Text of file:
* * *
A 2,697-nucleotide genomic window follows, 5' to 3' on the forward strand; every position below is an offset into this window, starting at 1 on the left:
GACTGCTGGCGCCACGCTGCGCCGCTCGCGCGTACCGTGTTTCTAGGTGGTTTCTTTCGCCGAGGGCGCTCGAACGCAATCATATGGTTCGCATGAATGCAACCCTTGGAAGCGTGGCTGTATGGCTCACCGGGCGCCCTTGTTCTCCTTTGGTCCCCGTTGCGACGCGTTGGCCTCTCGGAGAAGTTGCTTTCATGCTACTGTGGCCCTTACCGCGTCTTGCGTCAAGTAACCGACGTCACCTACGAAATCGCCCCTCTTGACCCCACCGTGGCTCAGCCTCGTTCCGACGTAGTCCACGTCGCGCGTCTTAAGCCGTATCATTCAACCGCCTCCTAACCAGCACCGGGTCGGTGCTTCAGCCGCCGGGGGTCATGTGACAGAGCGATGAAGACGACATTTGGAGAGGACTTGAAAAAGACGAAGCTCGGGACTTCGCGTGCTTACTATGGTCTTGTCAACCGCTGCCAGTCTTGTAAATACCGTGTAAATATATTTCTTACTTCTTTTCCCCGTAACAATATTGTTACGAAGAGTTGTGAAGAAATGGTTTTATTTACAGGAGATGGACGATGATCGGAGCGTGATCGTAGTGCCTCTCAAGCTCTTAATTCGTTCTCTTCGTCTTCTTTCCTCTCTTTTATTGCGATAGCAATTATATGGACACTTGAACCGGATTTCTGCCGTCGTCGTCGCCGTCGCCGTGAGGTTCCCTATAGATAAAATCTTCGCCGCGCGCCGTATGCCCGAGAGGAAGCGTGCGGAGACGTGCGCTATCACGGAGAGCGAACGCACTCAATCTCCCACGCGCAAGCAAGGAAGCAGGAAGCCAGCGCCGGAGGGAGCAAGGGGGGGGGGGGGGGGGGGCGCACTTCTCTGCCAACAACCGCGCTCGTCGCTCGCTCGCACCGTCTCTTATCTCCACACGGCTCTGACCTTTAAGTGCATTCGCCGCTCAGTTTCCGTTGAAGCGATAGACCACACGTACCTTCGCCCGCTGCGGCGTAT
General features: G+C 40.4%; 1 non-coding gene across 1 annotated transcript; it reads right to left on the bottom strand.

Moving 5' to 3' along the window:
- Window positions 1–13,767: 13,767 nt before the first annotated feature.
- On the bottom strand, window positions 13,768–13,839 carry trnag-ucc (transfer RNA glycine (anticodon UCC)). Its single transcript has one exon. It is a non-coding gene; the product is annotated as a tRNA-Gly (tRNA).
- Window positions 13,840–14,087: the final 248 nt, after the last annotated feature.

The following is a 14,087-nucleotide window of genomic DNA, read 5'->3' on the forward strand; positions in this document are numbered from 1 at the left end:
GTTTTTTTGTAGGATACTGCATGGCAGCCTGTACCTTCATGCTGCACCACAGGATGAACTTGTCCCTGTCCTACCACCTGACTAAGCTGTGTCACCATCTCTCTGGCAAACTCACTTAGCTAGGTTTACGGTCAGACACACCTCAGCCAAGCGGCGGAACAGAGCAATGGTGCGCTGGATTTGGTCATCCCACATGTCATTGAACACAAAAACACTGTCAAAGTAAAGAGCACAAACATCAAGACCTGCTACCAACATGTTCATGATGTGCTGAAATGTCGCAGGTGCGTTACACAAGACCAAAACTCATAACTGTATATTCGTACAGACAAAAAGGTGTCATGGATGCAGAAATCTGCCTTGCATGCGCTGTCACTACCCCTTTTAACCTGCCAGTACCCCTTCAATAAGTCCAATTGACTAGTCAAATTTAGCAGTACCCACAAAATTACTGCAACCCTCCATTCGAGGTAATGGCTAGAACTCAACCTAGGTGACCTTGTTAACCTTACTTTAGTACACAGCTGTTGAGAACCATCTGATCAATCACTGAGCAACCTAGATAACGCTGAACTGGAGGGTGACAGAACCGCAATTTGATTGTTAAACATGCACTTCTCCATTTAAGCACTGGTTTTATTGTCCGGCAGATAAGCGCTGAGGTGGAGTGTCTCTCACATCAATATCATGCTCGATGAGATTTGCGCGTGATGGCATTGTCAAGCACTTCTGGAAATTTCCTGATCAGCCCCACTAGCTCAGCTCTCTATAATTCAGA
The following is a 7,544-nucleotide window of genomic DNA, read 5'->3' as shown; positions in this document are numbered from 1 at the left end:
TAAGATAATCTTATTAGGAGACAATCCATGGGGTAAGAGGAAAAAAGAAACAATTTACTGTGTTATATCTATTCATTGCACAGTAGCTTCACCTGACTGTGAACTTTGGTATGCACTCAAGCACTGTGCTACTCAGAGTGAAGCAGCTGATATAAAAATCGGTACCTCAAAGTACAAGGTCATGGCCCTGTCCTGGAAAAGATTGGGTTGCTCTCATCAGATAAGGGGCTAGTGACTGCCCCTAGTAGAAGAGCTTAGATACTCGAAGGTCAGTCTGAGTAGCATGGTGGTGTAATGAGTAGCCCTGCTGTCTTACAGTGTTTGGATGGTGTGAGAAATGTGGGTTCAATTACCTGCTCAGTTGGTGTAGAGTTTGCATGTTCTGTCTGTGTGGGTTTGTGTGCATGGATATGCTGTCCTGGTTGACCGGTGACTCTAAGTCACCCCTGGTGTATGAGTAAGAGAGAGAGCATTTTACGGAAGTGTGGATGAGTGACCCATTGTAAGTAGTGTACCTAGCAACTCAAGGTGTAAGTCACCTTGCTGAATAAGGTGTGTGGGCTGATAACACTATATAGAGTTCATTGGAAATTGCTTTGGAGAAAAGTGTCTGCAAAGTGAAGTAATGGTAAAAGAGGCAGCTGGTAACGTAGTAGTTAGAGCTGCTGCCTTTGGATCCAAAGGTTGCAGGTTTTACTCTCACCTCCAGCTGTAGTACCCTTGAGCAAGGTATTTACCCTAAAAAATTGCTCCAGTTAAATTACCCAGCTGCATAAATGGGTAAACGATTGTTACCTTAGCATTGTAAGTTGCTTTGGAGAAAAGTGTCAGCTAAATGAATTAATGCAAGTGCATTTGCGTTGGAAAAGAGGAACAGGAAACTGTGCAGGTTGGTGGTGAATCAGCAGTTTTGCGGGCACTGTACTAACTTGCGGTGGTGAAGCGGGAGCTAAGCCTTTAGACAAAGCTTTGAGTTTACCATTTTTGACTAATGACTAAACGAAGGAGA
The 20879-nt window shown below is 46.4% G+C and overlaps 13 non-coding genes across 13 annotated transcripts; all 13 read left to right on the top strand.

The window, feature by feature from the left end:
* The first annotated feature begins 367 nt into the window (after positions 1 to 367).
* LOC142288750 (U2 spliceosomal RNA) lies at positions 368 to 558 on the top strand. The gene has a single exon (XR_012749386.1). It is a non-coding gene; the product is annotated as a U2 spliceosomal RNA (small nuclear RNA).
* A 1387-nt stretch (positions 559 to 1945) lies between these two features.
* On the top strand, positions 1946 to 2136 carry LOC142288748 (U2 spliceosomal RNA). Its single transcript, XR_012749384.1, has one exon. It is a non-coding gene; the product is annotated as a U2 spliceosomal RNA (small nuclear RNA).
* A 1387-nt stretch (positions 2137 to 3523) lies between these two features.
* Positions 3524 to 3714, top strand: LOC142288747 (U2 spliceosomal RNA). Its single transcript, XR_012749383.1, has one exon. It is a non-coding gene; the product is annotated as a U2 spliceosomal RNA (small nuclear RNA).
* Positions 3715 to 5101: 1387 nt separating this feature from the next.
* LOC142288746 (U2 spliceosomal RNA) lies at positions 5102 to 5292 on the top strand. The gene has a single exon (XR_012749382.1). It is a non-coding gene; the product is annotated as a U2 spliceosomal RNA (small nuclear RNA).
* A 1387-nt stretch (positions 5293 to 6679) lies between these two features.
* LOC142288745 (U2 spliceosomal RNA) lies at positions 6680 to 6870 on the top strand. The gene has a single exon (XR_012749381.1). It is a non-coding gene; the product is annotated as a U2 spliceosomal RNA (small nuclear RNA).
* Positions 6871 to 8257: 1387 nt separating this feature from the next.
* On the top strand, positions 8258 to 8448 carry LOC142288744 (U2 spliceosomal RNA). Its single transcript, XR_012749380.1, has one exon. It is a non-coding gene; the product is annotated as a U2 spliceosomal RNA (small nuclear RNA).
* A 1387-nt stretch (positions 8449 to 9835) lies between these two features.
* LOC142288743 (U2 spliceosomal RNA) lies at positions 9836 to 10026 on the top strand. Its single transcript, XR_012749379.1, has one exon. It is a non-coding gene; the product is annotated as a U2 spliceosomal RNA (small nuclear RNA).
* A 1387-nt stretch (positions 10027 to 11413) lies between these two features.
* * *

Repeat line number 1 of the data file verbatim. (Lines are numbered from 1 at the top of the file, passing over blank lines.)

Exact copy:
A 2,697-nucleotide genomic window follows, 5' to 3' on the forward strand; every position below is an offset into this window, starting at 1 on the left: